Feelings about his appointment are mixed. On one hand there is the sigh of relief, as many hope that, if nothing else, his appointment at least means that Tirin Kot will not fall into Taleban hands. On the other hand it signifies a move backward, moving away from the hope of one day establishing a government made up of professionals – a hope that is still alive in besieged Uruzgan. There are also those who feel they may be marginalised again. Ghilzai leaders in Uruzgan, who in the past had felt severely sidelined, had welcomed the appointment of the outgoing (Nurzai) police chief Sherzad as a sign that marginalised tribes may finally have some support in government. The reaction of two of Matiullah’s most vocal opponents – Daud Khan (previous district governor of Chora and son of the late Rozi Khan) and Muhammad Nabi Khan (Tokhi strongman in the Darafshan valley), who have had differences with Matiullah in the past – will be important to watch. Both openly expressed their opposition to the appointment in the past and have threatened that they would not allow his men into their area, and may even open it up to the insurgency if pushed too hard.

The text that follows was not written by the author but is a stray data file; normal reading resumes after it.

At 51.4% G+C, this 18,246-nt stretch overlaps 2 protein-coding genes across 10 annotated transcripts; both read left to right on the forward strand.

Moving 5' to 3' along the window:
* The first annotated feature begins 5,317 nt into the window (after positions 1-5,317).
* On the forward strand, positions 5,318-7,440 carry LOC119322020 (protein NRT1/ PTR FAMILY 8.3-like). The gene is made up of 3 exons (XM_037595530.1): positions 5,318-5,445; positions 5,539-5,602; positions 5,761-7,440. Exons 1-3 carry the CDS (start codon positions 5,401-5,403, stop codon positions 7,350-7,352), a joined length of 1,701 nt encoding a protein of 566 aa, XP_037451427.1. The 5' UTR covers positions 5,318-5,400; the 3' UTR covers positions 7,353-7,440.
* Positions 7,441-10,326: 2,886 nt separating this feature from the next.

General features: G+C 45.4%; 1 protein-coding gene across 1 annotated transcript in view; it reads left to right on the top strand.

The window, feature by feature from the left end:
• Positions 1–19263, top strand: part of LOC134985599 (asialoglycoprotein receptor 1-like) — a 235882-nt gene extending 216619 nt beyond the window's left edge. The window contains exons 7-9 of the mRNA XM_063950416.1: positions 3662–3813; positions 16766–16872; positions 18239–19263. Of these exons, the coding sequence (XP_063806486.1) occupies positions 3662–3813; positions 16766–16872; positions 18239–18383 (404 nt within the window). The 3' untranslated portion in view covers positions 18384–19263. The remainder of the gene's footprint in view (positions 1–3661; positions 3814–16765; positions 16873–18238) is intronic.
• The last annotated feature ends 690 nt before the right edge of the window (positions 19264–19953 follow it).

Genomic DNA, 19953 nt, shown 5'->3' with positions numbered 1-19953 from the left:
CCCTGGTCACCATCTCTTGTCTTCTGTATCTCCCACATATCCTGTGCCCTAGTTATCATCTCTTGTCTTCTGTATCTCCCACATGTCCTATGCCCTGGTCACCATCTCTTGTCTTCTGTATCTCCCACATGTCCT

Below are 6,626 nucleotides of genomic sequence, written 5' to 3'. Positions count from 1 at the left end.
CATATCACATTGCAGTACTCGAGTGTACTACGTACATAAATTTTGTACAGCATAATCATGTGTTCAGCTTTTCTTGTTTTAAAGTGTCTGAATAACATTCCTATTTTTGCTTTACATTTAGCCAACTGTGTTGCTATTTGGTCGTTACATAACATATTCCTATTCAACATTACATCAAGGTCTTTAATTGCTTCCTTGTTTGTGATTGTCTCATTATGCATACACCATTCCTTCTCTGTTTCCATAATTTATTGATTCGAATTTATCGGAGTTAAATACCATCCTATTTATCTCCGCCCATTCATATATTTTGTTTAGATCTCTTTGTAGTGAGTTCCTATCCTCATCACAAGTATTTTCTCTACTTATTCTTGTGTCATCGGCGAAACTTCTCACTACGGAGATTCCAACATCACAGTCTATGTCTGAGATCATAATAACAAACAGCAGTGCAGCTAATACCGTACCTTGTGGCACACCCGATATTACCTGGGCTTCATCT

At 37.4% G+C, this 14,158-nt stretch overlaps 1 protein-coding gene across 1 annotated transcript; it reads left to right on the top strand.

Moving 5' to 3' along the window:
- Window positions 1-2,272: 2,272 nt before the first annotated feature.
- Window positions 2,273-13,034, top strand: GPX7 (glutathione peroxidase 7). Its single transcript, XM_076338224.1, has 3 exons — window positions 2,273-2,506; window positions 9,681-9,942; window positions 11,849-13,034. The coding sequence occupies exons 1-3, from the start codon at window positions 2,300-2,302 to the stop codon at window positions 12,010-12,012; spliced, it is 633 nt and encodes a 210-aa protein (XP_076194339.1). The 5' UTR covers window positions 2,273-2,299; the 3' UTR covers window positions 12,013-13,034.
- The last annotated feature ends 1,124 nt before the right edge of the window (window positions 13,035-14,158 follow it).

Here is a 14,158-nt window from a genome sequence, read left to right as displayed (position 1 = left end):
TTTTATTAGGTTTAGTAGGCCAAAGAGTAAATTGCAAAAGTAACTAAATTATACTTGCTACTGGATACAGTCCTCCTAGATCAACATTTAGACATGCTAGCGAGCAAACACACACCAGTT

Matiullah’s new appointment is part of a trend that is both old and new, aligning the de facto monopoly over the use of force with the de jure one. The province will no longer be troubled by the rivalry between the de facto strongman and the police chief, but the appointment might open up new, and revive old rivalries and tensions. It is unclear how Governor Omar Sherzad will position himself vis-à-vis Matiullah, possibly playing out an amplified version of the rivalry found in many provinces and districts between governors and chiefs of police as to who really rules the area. In the end it also remains to be seen what the effect of Matiullah’s rule will be on the insurgency and the precarious position of marginalised tribes: whether he will be able to turn the tide of violence that has recently shaken the province; or if worse is to come.
Some more information on Mattiullah’s background (original sources unknown) can be found here.
This article was last updated on 9 Mar 2020